Middle English nusaunce, noisaunce "harm, damage, (in law) cause of annoyance or inconvenience," borrowed from Anglo-French nusance, noisance, from nuis-, nois-, nus-, stem of nuire, nure, noisir, nuser "to injure, damage, vex" (going back to Latin nocēre "to injure, harm") +-ance -ance — more at noxious

Note: The meanings of Anglo-French nuire and nusance have been influenced by partially overlapping forms of noier "to annoy, vex," an aphetic form of anoier, ennoier (see annoy).

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Statistics for nuisance

Last Updated

20 Aug 2019

Look-up Popularity

Time Traveler for nuisance

The first known use of nuisance was in the 15th century

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More Definitions for nuisance

nuisance

noun

English Language Learners Definition of nuisance

: a person, thing, or situation that is annoying or that causes trouble or problems

nuisance

noun
nui·​sance | \ ˈnü-sᵊns How to pronounce nuisance (audio) , ˈnyü-\

Kids Definition of nuisance

: an annoying or troublesome person, thing, or situation

nuisance

noun
nui·​sance | \ ˈnüs-ᵊns, ˈnyüs- How to pronounce nuisance (audio) \

Legal Definition of nuisance

: something (as an act, object, or practice) that invades or interferes with another's rights or interests (as the use or enjoyment of property) by being offensive, annoying, dangerous, obstructive, or unhealthful
attractive nuisance
1 : a thing or condition on one's property that poses a risk to children who may be attracted to it without realizing the risk by virtue of their youth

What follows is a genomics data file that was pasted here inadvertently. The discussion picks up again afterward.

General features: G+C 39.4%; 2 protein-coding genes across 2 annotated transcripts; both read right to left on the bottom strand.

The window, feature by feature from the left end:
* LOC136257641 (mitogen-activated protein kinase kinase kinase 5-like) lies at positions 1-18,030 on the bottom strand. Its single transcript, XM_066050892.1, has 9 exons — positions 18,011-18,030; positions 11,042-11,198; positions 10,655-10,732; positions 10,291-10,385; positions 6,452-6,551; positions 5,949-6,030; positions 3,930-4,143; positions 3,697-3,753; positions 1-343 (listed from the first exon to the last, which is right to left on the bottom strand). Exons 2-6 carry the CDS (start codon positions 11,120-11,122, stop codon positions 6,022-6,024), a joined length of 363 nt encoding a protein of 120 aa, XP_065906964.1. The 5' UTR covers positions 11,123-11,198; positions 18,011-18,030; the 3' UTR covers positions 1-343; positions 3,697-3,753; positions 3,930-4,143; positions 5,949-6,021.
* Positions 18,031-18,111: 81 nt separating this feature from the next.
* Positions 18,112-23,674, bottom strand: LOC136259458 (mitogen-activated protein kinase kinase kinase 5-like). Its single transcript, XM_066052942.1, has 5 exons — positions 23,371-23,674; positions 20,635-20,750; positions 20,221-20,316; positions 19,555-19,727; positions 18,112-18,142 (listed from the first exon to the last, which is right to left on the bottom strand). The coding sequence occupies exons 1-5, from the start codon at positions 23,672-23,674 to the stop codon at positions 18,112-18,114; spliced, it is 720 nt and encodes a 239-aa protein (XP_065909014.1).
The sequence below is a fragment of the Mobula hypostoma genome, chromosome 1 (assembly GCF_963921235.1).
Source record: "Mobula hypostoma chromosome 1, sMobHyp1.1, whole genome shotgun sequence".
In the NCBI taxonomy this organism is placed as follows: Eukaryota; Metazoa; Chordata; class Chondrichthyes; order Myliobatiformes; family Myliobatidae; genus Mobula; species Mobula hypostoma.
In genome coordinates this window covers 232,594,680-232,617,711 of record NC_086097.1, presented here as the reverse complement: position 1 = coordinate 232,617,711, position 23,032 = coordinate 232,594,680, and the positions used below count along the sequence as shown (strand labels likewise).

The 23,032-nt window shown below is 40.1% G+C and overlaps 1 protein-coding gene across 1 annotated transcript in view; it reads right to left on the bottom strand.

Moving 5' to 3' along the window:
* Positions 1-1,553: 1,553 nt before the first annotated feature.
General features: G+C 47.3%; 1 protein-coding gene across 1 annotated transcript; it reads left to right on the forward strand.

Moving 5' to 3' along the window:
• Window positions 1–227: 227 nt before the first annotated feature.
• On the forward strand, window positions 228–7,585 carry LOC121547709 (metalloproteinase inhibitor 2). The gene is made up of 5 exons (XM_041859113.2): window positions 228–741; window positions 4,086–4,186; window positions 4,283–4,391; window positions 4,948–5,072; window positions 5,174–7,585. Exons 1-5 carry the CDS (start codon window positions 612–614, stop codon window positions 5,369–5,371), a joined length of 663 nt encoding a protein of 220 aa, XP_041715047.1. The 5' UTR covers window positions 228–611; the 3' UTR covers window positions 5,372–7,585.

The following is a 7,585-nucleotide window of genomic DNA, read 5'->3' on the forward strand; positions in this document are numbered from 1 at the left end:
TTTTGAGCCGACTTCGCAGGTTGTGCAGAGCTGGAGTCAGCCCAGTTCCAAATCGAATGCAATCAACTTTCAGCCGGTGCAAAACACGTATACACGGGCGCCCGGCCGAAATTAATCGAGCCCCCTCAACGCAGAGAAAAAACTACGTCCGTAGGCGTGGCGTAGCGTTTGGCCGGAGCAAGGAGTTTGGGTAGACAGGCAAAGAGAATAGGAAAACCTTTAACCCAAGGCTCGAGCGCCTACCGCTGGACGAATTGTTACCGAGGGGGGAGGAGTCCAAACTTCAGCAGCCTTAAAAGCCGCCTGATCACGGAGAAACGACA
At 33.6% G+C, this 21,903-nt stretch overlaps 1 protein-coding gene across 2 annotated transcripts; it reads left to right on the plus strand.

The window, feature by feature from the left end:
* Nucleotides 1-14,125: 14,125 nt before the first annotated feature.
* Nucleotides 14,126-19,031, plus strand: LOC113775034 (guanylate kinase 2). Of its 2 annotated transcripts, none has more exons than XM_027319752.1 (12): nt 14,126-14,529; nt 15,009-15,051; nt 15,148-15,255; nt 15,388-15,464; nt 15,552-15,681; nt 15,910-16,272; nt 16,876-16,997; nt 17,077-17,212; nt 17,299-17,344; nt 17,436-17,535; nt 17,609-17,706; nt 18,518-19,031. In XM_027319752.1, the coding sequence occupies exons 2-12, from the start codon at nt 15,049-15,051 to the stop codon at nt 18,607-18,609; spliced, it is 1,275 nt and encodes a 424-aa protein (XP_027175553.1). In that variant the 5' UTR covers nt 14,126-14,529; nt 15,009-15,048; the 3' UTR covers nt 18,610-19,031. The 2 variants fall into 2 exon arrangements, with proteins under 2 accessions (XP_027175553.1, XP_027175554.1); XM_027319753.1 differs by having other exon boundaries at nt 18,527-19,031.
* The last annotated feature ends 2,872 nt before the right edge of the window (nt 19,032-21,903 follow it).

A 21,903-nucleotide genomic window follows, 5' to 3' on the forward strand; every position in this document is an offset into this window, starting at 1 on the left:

2 : a doctrine or theory employed in most jurisdictions: a possessor of property may be liable for injury caused to a trespassing or invited child by a condition on the property if he or she failed to use ordinary care in preventing such injury (as by fencing in a pool) and had reason to foresee entry by the child and if the utility of the condition was minor compared to the likelihood of injury declined to extend the doctrine of attractive nuisance…to moving trainsHoneycutt v. City of Wichita, 796 P.2d 549 (1990)

Note: The doctrine of attractive nuisance originated in an 1873 U.S. Supreme Court case, Sioux City & Pacific Railroad Co. v. Stout, 84 U.S. 657 (1873), involving a trespassing child injured by a railroad turntable; an early premise was that the attractive nuisance caused the trespass, and so by extension the owner was responsible for the trespass as well. Subsequent modification of the doctrine has focused on the possessor's duty to use care in preventing injury, whether a child is a trespasser or invitee.

common nuisance
: public nuisance in this entry
nuisance at law
: nuisance per se in this entry
nuisance in fact
: an act, occupation, or structure that is considered a nuisance in relation to its circumstances or surroundings a lawful business may be a nuisance in fact in a particular location

called also nuisance per accidens

— compare nuisance per se in this entry
nuisance per se
: an act, occupation, or structure that is considered a nuisance regardless of its circumstances or surroundings a house of prostitution is a nuisance per se

called also nuisance at law

— compare nuisance in fact in this entry
private nuisance
: something (as an activity) that constitutes an unreasonable interference in the right to the use and enjoyment of one's property and that may be a cause of action in civil litigation
public nuisance
: something that unreasonably interferes with the health, safety, comfort, morals, or convenience of the community and that is treated as a criminal violation declared that the landfill was a present and prospective public nuisance and ordered…operations to ceaseSCA Servs. v. Transportation Ins. Co., 646 N.E.2d 394 (1995)

called also common nuisance

History and Etymology for nuisance

Anglo-French nusaunce, from Old French nuire to harm, from Latin nocēre